In sum, our work further stresses the need to engage with and understand the impacts of conservation efforts upon local people as has been repeatedly emphasized by social scientists (West et al. 2006, Büscher and Fletcher 2019, Agrawal et al. 2021). This is particularly relevant in light of the forceful debates about creating more extensive conservation efforts to combat the continued decline of global biodiversity such as the Half Earth (Wilson 2016) or protecting 30% for nature proposals (Waldron et al. 2020). Our methods provide another potential pathway (cf. Salerno 2016) for analyzing how PAs interact with local social, economic, and political conditions to impact migrant decision making that are critical for understanding the trade-offs necessary for attending to the needs of both biodiversity and local human populations.
RESPONSES TO THIS ARTICLEResponses to this article are invited. If accepted for publication, your response will be hyperlinked to the article. To submit a response, follow this link. To read responses already accepted, follow this link.
Hoffman, David M.: Conceptualization, methodology, formal analysis, investigation, writing-original draft, writing-review & editing, supervision, project administration, funding acquisition.
Gomez, Agustin: Methodology, formal analysis, investigation, writing-review & editing, visualization, supervision.
Arends, Jessica: formal analysis, investigation, writing-review & editing.
Dehler, Sallie: formal analysis, investigation, writing-review & editing.
Miller, D. Shane: formal analysis, writing-review & editing.
The authors would like to acknowledge our Costa Rican interlocutors for their willing participation in our study; their engagement, patience and insights were critical to the findings presented here and the success of our project. Funding for this project was provided by the National Science Foundation’s Senior Anthropology grants, which is part of the Division of Social, Behavioral and Economic Sciences. Preliminary fieldwork was also funded by the Office of Research and Economic Development at Mississippi State University.
The data/code that support the findings of this study are available on request from the corresponding author, DH. None of the data/code are publicly available because they contain information that could compromise the privacy of research participants. Ethical approval for this research study was granted by the IRB of Mississippi State University.
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Table 1. Freelisting terms determined to to be salient and belonging to the cultural domain and then used in rating and pile sorting exercises.
|1||La seguridad (Security)|
|2||La gente (People)|
|3||La tranquilidad (Tranquility)|
|4||El trabajo (Work)|
|5||El clima (Climate/Weather)|
|6||La playa (Beach)|
|7||El ambiente social (Social Environment)|
|8||El turismo (Tourism)|
|9||El parque (The Park)|
|10||Los animales silvestres (Wild Animals)|
|11||La calidad de vida (Quality of Life)|
|12||El volcán (Volcano)|
|13||La paz (Peace)|
|14||Los ríos (Rivers)|
|16||Lugar Bonito (Beauty)|
|17||La inseguridad (Insecurity)|
|19||La violencia (Violence)|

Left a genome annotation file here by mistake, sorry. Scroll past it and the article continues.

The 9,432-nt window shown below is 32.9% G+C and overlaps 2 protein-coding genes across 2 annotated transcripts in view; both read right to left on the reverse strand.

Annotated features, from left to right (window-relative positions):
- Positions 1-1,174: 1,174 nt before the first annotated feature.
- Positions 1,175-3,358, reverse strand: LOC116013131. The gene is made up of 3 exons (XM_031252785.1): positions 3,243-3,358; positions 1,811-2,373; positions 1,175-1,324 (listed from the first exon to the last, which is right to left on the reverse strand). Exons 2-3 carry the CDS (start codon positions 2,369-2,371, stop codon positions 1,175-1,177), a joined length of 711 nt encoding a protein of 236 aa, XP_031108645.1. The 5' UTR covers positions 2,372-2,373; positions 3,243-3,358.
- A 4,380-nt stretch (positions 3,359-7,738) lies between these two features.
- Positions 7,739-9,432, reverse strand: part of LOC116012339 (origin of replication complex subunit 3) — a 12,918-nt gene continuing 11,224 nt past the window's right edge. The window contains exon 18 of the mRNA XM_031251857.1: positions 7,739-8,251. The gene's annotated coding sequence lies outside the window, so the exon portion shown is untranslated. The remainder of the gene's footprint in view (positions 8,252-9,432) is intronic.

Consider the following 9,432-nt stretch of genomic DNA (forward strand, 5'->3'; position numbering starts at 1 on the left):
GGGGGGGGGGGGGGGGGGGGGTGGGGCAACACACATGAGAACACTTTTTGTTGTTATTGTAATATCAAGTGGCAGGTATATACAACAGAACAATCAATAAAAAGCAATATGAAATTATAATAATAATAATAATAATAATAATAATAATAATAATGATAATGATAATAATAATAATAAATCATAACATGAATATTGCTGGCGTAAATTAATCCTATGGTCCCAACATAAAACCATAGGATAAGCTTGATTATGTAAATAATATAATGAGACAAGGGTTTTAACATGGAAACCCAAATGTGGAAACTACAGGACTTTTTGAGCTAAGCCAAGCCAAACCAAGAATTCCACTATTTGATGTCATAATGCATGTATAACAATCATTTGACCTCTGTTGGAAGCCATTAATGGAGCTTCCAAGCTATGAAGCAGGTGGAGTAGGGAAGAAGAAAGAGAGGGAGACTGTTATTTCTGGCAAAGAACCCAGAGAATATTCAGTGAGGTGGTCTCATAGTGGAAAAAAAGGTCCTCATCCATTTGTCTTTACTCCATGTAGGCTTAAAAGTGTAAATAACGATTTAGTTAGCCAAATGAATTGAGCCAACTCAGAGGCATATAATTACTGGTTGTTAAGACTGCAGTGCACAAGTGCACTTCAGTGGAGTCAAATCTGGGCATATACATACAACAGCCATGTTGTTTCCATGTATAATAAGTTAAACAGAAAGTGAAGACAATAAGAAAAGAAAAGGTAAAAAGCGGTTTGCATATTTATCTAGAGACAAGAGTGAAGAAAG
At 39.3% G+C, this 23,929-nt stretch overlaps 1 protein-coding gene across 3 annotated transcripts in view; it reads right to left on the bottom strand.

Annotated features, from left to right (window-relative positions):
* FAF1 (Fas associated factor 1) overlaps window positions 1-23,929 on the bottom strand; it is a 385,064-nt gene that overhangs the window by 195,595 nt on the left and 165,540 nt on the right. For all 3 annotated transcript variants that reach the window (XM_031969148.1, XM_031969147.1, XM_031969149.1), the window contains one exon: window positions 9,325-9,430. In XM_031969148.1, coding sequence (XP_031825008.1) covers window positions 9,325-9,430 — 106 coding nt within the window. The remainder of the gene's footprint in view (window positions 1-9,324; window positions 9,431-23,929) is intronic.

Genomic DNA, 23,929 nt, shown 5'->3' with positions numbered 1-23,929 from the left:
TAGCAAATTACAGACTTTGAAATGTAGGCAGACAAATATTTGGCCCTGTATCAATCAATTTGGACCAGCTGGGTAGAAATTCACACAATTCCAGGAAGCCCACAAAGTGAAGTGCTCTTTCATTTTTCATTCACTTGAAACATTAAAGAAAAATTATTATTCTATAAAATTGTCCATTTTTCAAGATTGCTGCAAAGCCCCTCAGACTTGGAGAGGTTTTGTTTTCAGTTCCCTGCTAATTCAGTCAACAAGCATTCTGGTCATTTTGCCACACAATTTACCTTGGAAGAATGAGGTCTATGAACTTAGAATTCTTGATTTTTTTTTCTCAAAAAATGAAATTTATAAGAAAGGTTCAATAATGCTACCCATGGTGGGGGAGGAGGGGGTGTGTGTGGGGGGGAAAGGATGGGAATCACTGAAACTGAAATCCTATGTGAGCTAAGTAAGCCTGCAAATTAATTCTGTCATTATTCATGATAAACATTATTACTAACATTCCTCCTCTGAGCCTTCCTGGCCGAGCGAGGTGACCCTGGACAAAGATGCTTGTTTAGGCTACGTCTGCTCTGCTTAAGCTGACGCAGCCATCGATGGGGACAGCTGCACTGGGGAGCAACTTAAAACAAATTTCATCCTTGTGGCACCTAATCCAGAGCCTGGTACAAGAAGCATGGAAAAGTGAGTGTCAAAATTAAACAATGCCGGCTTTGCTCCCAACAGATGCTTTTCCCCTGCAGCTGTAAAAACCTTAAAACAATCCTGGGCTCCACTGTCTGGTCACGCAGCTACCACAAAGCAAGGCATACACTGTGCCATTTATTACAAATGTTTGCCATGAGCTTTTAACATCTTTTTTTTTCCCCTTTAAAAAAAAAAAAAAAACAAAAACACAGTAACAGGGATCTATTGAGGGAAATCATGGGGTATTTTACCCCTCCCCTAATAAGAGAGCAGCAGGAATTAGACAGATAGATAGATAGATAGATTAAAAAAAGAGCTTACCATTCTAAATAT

|20||Los servicios (Services)|
|21||La cultura (Culture)|
|22||La educación (Education)|
|23||Las drogas (Drugs)|
|24||El desempleo (Unemployment)|
|25||Los precios (Prices)|
|26||Los servicios médicos (Medical Services)|
|27||El alcoholismo (Alcoholism)|
|28||El gobierno (Government)|
|29||La basura (Garbage)|
|30||La contaminación (Contamination)|
|31||El agua (Water)|
|32||La prostitución (Prositution)|
|33||Ser céntrico (Centrality)|
|34||La familia (Family)|
|35||Las comodidades (Amenities)|
|36||El transporte (Transportation)|
|37||El ruido (Noise)|
|38||Las áreas deportivas (Sports facilities)|
|39||La agricultura y la ganadería (Agriculture and Livestock)|
|40||El comercio (Business)|
|41||La comida (Food)|
|42||La delincuencia (Delinquency)|
|44||Las carreteras (Roads)|
|45||La pobreza (Poverty)|
|46||El campo (Countryside)|
|47||El transito (Traffic)|
|48||Los robos (Robberies)|
|49||La economía (Economy)|
|50||La superación (Improvement / overcoming)|
|51||La recreación (Recreation)|
|52||La luz (Electricity)|
|53||El Banco (Bank)|
|54||La naturaleza (Nature)|
|55||El Supermercado (Supermarket)|
Table 2. Number of migrants and percentage of migrants in each buffer zone ring in each park based on the 2011 census.
|Kilometers from PA border||Arenal||Barra Honda||Carara|
Table 3. The Development Observatory (Observatorio de Desarrollo, OdD) sampling strategy used for pile-sorting and ratings exercise. This was based on analysis the 2011 census for migration-based population growth. OdD provided a target number for each 1-km buffer ring at sample sizes of 45, 60, and 100 interviews. 100 interviews was selected.
|Sample Size 45||Sample Size 60||Sample Size 100|
|Arenal||Barra Honda||Carara||Arenal||Barra Honda||Carara||Arenal||Barra Honda||Carara|
|Total sample needed||18||8||19||24||11||25||41||18||41|
Table 4. Basic demographic and migration history data of the 100 participants in our pile sort and rating exercises.
|Arenal (N = 41)||Carara (N = 41)||Barra Honda (N = 18)||Total (N = 100)|
|Age||Years in previous||Years in current||Age||Years in previous||Years in current||Age||Years in previous||Years in current||Age||Years in previous||Years in current|
Table 5. Consensus analysis results on ratings data. The minimum requirements for consensus are (1) a 3:1 eigenvalue ratio; (2) average competence of 0.6 or greater; (3) no negative competence scores; (4) at least 20 items; and (5) a minimum number of 30 participants.
|Park and community||Number of interviewees||Number of items||Eigenvalue ratio||Average competence score||# of negative competence scores||Negative scores|
|All parks combined||100||106||2.68||0.43||12||(-0.13, -0.18, -0.17, -0.28, -0.08, -0.10, -0.01, -0.20, -0.12, -0.13, -0.22, -0.14)|
|Carara combined||41||106||2.52||0.45||5||(-0.10, -0.20, -0.15, -0.24, -0.01)|
|Arenal combined||41||106||2.05||0.42||5||(-0.07, -0.12, -0.06, -0.02, -0.18)|
|Barra Honda combined||18||106||4.24||0.52||2||(-0.08, -0.02)|
|All parks previous||100||53||2.46||0.43||18||(-0.13, -0.03, -0.49, -0.13, -0.42, -0.39, -0.52, -0.19, -0.07,
-0.07, -0.22, -0.04, -0.23, -0.34, -0.22, -0.01, -0.51, -0.27)
|Carara previous||41||53||3.32||0.43||8||(-0.19, -0.08, -0.01, -0.53, -0.17, -0.46, -0.39, -0.52)|
|Arenal previous||41||53||1.85||0.42||6||(-0.13, -0.01, -0.20, -0.13, -0.28, -0.14)|
|Barra Honda previous||18||53||2.88||0.57||1||(-0.14)|
|All parks current||100||53||2.70||0.49||2||(-0.03, -0.22)|
|Barra Honda current||18||53||3.29||0.47||1||(-0.23)|
|† Meets standards.|
‡ Approaching standards.
Table 6. Results of Wilcoxon signed-rank test. This test compared all 100 participants’ average ratings of conditions in their previous and current communities for each of the salient terms.
|Quality of life*||3.13||3.78||0.65||8.953E-06|
|Agriculture and livestock*||3.09||3.77||0.68||0.0002256|
|Park / protected area*||3.26||4.21||0.95||6.2E-08|
|Roads / highways||2.82||2.97||0.15||0.3513|
|Ability to improve oneself||3.21||3.07||-0.14||0.3565|
|* Statistically significant.|